Milwaukee is about 375 miles northeast of Des Moines, Iowa (less as the crow flies), but they couldn’t have been further apart in terms of the state of the economy and America’s role in the world as articulated Tuesday night by President Trump in the former and the six Democrats who want his job in the latter.
The final half-hour of Mr. Trump’s optimistic 85-minute speech to an ebullient rally at the University of Wisconsin’s Panther Arena overlapped the start of the Democrats’ dour, relentlessly negative two-hour-plus debate at Drake University.
Aside from occurring about the same time, the two events had little in common. It was as though the president and his opponents were viewing the state of the country and the world through opposite ends of a telescope.
While Mr. Trump was exulting about a booming economy with wages and stock markets rising, and joblessness and poverty falling, his Democratic foes were despairing about how, in Sen. Elizabeth Warren’s words, “So much is broken in this country.”
In the Massachusetts Democrat’s telling, “children are living in poverty and seeing their life chances shrink,” “people are being crushed by student-loan debt” and “farmers are barely holding on.”
“We have an America right now that’s working great for those at the top,” she said. “It’s just not working for anyone else.”
Not to be outdone, Sen. Bernie Sanders of Vermont lamented that “half of our people are living paycheck to paycheck” and “half-a-million people are sleeping out on the streets tonight.”
Former Vice President Joe Biden contended that “the American public is getting clobbered,” adding: “The wealthy are the only ones doing well, period.”
The other three Democratic presidential wannabes at the debate — the final such dog-and-pony show before the Iowa caucuses on Feb. 3 — were only slightly less down on the country and the economy. For Democrats, the glass is not only not half-full, it’s not even half-empty.
As such, their seventh debate was indistinguishable from the previous six — except in one respect. To the angst and alarm of the identity-politics left, all six of the candidates who qualified to participate based on polling and fundraising were monochromatically white. Sen. Cory Booker of New Jersey, who is black, dropped out of the running on Monday, but that was a moot point because he hadn’t made the cut for the debate anyway.
That left as the only person of color taking part in the debate Abby Phillips of CNN, one of the three moderators. The absence of “diversity” and “inclusivity” among the debaters rankled the party’s racial bean counters, who are demanding changes to its system for determining who is allowed to debate.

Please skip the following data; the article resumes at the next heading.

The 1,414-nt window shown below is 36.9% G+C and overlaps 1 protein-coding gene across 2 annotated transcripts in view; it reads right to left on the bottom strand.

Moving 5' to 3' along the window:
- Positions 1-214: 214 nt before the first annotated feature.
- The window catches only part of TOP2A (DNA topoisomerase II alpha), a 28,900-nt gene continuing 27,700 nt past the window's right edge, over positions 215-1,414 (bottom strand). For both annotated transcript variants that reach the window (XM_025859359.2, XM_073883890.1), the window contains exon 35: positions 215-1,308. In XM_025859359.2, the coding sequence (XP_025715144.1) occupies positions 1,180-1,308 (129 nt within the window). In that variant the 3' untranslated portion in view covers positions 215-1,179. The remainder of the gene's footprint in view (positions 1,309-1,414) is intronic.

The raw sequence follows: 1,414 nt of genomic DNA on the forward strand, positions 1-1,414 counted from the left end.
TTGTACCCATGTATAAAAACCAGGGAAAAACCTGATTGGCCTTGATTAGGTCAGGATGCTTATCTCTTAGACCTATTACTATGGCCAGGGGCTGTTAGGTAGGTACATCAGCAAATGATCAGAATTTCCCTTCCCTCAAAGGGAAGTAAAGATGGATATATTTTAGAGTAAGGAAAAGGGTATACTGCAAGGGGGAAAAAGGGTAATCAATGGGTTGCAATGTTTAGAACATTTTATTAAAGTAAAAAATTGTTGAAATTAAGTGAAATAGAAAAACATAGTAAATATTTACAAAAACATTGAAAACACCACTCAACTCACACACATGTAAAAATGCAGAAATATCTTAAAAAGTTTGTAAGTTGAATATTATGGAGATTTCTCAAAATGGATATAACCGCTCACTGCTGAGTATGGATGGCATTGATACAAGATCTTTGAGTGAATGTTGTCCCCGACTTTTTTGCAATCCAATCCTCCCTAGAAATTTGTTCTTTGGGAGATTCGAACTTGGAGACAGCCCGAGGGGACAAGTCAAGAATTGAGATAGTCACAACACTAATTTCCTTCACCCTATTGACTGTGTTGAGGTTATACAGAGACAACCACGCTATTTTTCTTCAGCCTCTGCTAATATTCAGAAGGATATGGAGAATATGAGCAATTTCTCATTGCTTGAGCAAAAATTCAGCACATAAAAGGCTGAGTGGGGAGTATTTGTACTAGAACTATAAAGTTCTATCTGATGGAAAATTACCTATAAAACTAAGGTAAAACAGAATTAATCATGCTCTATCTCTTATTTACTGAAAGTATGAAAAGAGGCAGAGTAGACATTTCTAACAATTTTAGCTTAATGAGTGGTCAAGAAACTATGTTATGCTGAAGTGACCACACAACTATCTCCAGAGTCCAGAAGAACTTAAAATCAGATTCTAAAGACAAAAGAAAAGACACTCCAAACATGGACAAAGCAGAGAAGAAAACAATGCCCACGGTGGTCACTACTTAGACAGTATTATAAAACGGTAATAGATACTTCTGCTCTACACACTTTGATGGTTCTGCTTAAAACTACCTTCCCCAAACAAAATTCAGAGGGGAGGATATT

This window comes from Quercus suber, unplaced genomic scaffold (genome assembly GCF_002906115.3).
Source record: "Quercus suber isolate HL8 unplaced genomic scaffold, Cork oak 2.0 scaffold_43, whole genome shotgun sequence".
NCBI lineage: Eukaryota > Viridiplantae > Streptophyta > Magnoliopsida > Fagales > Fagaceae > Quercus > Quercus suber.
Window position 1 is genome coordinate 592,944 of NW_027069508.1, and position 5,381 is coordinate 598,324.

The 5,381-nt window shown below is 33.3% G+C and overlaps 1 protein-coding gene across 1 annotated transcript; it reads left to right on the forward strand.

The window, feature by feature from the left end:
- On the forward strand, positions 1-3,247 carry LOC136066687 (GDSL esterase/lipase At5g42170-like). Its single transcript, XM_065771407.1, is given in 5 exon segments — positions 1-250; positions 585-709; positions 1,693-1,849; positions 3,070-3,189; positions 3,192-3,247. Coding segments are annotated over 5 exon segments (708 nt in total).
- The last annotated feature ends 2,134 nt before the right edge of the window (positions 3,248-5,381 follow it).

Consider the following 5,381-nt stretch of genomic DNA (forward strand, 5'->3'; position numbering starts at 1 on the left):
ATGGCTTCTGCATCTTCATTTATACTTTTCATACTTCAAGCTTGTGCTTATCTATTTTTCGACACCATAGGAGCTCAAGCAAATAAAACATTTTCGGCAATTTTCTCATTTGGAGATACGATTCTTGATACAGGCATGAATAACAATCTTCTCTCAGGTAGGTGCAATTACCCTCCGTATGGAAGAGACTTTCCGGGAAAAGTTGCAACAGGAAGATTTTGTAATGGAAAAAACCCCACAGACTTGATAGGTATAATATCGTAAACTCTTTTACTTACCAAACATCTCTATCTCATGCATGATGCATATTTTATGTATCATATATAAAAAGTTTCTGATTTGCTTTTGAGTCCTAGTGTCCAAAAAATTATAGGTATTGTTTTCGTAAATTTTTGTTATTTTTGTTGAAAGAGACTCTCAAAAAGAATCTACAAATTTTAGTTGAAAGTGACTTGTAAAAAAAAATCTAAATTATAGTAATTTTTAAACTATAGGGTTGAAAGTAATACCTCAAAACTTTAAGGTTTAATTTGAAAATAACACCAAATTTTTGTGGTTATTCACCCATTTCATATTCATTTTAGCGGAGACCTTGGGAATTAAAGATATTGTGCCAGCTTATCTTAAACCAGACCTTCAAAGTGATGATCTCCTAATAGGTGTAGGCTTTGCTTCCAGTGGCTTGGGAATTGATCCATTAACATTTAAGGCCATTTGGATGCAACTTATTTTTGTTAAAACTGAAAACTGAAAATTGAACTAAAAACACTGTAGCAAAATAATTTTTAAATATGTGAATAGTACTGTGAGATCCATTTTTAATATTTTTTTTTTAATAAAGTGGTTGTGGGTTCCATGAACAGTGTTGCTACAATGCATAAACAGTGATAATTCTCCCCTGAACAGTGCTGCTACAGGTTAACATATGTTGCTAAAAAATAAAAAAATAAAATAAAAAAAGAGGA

While we seldom rise to the defense of the Democratic National Committee, it’s right in defending the rules it established. Apart from having to winnow the field somehow to keep out candidates with no real chance of winning the party’s presidential nomination — much less the general election — the rules were set in advance so everyone knew them, were applied evenhandedly and are colorblind.
It’s not the DNC’s fault that rank-and-file Democrats (even among minority voters) haven’t expressed support for candidates of color in sufficient numbers for them to qualify for the debate stage. It would be a form of “the soft bigotry of low expectations” to allow minority candidates to debate despite failing to garner sufficient support to justify it, merely for the sake of “diversity.”
For what it’s worth, a pair of white candidates at least nominally still in the running — Sen. Michael Bennet of Colorado and Rep. John Delaney of Maryland — were also kept off the stage for failing to meet those same polling and fundraising thresholds.
The contrast between the exuberance of Mr. Trump’s Milwaukee rally and the pessimism that pervaded the Democrats’ Des Moines debate was stark to anyone who watched both. And that doesn’t bode well for Democrats in November, regardless of who they ultimately nominate.
That was summed up succinctly by no less a partisan authority than Van Jones, one of CNN’s post-debate commentators. Mr. Jones, a self-described “progressive” who served in the Obama administration, described the debate as unappetizing as “cold oatmeal.”
“[T]onight, for me, was dispiriting. Democrats got to do better than what we saw tonight,” he said. “There was nothing I saw tonight that would be able to take Donald Trump out, and I want to see a Democrat in the White House as soon as possible.”
It’s looking increasingly likely that that won’t be until January 2025 at the earliest.